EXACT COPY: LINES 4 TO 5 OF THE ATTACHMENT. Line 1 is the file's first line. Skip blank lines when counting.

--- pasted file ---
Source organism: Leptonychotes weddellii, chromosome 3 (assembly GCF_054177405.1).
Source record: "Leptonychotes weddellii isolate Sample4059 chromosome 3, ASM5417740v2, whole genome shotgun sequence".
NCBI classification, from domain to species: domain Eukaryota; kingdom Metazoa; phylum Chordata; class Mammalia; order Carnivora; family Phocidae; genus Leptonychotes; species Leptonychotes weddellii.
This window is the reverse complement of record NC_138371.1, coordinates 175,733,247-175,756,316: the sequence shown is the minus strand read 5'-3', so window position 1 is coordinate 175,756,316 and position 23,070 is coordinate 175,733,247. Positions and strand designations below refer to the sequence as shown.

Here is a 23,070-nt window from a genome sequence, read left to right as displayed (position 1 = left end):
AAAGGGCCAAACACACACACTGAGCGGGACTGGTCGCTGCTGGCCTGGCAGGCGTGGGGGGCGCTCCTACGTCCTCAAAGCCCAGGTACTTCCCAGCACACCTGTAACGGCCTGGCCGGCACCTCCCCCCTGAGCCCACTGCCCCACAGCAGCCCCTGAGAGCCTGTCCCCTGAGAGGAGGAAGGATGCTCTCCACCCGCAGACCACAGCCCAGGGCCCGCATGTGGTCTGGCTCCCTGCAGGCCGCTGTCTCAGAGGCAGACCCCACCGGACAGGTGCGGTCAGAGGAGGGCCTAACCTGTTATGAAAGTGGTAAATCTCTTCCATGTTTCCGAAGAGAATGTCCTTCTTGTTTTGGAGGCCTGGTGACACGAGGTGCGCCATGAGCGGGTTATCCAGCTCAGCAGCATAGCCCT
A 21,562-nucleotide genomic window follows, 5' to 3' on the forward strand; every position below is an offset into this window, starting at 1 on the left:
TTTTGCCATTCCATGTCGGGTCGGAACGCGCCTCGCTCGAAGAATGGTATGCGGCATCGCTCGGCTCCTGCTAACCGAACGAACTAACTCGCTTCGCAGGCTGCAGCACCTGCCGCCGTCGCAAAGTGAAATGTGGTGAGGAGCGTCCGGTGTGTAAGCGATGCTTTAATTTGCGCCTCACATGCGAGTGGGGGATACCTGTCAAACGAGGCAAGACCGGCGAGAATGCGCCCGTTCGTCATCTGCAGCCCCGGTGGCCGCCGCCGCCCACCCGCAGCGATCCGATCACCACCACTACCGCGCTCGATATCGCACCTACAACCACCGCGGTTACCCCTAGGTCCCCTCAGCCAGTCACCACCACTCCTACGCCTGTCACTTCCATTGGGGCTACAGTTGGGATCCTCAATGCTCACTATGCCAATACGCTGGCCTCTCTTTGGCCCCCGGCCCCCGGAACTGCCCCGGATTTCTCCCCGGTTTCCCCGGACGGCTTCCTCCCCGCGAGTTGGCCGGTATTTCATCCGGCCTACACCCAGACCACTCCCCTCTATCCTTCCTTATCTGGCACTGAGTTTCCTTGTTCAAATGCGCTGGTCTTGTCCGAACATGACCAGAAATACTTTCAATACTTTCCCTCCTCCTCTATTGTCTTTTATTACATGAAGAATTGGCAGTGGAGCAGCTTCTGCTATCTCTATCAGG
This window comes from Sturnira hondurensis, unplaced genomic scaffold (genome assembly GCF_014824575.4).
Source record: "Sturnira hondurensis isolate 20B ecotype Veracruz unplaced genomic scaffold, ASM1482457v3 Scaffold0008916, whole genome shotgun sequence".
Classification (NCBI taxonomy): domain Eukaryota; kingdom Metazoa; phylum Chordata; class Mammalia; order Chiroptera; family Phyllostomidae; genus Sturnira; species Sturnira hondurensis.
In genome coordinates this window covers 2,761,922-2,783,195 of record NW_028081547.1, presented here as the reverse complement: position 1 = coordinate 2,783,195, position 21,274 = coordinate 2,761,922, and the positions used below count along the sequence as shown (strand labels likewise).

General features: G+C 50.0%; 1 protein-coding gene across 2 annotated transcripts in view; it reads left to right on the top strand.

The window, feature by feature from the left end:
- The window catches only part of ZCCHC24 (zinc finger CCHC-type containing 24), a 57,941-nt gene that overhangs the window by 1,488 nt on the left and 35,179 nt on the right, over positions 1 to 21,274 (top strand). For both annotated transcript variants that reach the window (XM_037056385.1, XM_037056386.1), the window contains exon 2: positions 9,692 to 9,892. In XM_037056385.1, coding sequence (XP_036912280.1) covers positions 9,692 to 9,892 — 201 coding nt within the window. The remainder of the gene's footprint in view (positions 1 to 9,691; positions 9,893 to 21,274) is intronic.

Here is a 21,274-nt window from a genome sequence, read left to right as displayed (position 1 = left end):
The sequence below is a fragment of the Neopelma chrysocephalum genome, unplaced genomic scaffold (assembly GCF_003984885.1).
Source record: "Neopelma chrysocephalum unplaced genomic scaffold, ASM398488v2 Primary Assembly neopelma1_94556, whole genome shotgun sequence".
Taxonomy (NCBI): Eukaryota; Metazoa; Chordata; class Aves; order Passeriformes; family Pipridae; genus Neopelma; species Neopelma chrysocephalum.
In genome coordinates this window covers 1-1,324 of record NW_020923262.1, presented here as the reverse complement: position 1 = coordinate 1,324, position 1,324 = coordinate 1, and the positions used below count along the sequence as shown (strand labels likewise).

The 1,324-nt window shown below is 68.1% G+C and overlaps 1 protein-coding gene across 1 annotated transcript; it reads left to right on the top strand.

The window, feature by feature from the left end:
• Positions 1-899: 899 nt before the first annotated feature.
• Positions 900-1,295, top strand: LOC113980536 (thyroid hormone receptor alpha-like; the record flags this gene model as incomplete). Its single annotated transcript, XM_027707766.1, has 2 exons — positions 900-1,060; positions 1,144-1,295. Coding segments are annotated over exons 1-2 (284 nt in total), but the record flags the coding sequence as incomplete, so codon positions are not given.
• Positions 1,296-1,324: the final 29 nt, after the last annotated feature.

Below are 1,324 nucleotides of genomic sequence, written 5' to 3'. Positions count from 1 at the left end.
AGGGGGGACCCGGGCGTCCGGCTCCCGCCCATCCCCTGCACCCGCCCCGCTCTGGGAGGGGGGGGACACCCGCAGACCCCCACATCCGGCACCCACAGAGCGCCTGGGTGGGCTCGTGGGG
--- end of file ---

This window is the reverse complement of record NC_138371.1, coordinates 175,733,247-175,756,316: the sequence shown is the minus strand read 5'-3', so window position 1 is coordinate 175,756,316 and position 23,070 is coordinate 175,733,247. Positions and strand designations below refer to the sequence as shown.

Here is a 23,070-nt window from a genome sequence, read left to right as displayed (position 1 = left end):